Thursday, 26 May 2016

"The greatest achievement ever"? Hardly!

Leicester City`s Premier League-winning  success has been described by many as "a miracle", and even, "the greatest achievement ever". Former Leicester, Everton and England striker, Gary Lineker, said that he couldn`t "think of anything that surpasses it in sporting history". Similarly, Alan Shearer, who won the Premier League in 1995 with underdogs Blackburn, said, "For a team like Leicester to come and take the giants on with their wealth and experience - not only take them on but to beat them - I think it's the biggest thing to happen in football." Not unsurprisingly, fellow pundit, Robbie Savage, agreed, saying it was  "the greatest achievement ever", one apparently never to be surpassed.
     Don`t get me wrong. I was as delighted as the next person about Leicester`s success, but remarks like those above are simply nonsense. What pundits, such as these three from the BBC, and they are not alone, don`t like to admit is that they didn`t see it coming, and therefore, as they are experts, it must be, possibly the biggest sporting surprise ever. The fact is, "experts" should have seen it coming, and the only thing it proves is, they`re not "experts".
     So used are they to the Premier League being won by the richest clubs, which buy the most expensive players, which pay the highest wages, which employ the largest squads, and which have the most experienced managers with proven track records, pundits and journalists lacked the expertise to foresee anything different. They didn`t look at the obvious facts! Well, it would require a little more effort, not to mention knowledge, than watching endless replays to show wrong split-second decisions by referees, wouldn`t it?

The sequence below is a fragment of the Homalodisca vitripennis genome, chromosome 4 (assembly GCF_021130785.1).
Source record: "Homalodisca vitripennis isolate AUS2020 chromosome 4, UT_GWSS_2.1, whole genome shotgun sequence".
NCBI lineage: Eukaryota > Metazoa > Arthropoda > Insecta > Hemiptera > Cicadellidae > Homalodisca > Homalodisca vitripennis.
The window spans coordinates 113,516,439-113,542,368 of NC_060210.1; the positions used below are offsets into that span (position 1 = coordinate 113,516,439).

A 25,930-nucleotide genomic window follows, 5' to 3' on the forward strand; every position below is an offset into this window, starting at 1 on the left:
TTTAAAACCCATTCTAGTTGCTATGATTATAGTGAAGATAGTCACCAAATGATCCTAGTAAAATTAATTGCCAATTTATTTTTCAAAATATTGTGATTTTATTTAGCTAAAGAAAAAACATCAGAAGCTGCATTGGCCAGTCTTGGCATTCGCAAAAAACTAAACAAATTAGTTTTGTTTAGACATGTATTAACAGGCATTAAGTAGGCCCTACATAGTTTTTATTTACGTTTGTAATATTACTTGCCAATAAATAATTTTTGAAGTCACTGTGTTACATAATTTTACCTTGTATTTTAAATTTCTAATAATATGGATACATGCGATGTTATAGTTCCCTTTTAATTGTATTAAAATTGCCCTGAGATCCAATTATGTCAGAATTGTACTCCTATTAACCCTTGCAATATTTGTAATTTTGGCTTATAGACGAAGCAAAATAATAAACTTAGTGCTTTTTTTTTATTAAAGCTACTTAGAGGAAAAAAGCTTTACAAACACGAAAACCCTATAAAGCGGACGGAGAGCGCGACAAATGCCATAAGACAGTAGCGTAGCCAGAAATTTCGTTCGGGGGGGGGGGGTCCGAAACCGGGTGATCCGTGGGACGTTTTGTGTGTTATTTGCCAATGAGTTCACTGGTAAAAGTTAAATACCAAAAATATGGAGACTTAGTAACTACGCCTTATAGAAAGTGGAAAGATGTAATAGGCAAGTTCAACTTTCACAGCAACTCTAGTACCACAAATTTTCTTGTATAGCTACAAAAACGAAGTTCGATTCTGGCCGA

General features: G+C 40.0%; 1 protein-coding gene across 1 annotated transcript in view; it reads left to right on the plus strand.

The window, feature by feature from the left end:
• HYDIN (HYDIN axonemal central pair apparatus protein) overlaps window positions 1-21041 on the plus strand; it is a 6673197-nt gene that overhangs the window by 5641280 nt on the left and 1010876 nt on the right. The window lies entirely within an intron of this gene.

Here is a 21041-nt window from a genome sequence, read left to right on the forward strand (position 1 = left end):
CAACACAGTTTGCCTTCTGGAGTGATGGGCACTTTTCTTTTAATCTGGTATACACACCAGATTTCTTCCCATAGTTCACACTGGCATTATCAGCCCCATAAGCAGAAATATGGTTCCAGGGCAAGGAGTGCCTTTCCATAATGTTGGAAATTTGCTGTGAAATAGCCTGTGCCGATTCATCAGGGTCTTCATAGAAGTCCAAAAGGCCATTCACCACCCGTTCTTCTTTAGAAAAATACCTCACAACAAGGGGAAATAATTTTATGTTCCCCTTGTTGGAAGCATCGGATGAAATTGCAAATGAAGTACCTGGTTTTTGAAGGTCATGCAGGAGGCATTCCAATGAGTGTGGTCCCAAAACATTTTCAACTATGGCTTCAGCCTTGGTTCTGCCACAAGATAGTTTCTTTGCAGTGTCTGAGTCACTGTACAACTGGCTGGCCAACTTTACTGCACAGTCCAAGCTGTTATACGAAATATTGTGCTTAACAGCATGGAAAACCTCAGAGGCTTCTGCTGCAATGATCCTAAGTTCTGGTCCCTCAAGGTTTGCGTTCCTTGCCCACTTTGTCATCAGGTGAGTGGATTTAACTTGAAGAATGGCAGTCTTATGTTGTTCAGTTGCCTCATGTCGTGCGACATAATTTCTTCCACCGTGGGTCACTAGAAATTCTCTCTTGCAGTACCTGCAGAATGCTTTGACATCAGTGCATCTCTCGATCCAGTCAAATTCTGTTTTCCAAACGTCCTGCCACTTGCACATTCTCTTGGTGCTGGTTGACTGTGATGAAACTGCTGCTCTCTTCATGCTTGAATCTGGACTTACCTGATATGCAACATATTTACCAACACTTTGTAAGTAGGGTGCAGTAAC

At the end of last season, Leicester were the form team, winning seven out of the last nine matches. Superb scouting had brought in exciting, ambitious new talent, and soon into this season, was to provide the club with one of the players of the year, Kante. The replacement of Pearson as manager with Ranieri should have been seen as, at least, likely to have a rejuvenating effect on a team already with a winning habit, whilst the sacking of players for off-field misdemeanors was only viewed as a club  "in crisis", rather than having a likely significant effect on attitude and focus.
     Furthermore, closer scrutiny of the supposedly "top" clubs would have revealed some very worrying facts: defensive back lines without pace, with tendencies to injuries, and with many players nearing their "sell by" dates, not to mention a few superstars clearly with thoughts either on 2016`s European finals, or on the possibility of becoming a "galactico" in La Liga. Tactics, too, had become far too reliant on possession, a la Arsenal and Barcelona, with too little thought given to pace, incisive passing, and accurate crossing. Preventing the other team from having the ball as a sole tactic wins few games!
   So it`s "Well done, Leicester", but let`s get rid of the idea that it was a "miracle"; experts would have seen it coming!

   Talking of experts, how similar are our television pundits and top Tories? Both concentrate only on the top one percent, both tend to ignore advice when it goes against their pre-conceived ideas, both advocate close scrutiny of adversaries (referees and Labour) but argue against any form of regulation of their own activities, and both get extremely angry when criticised!

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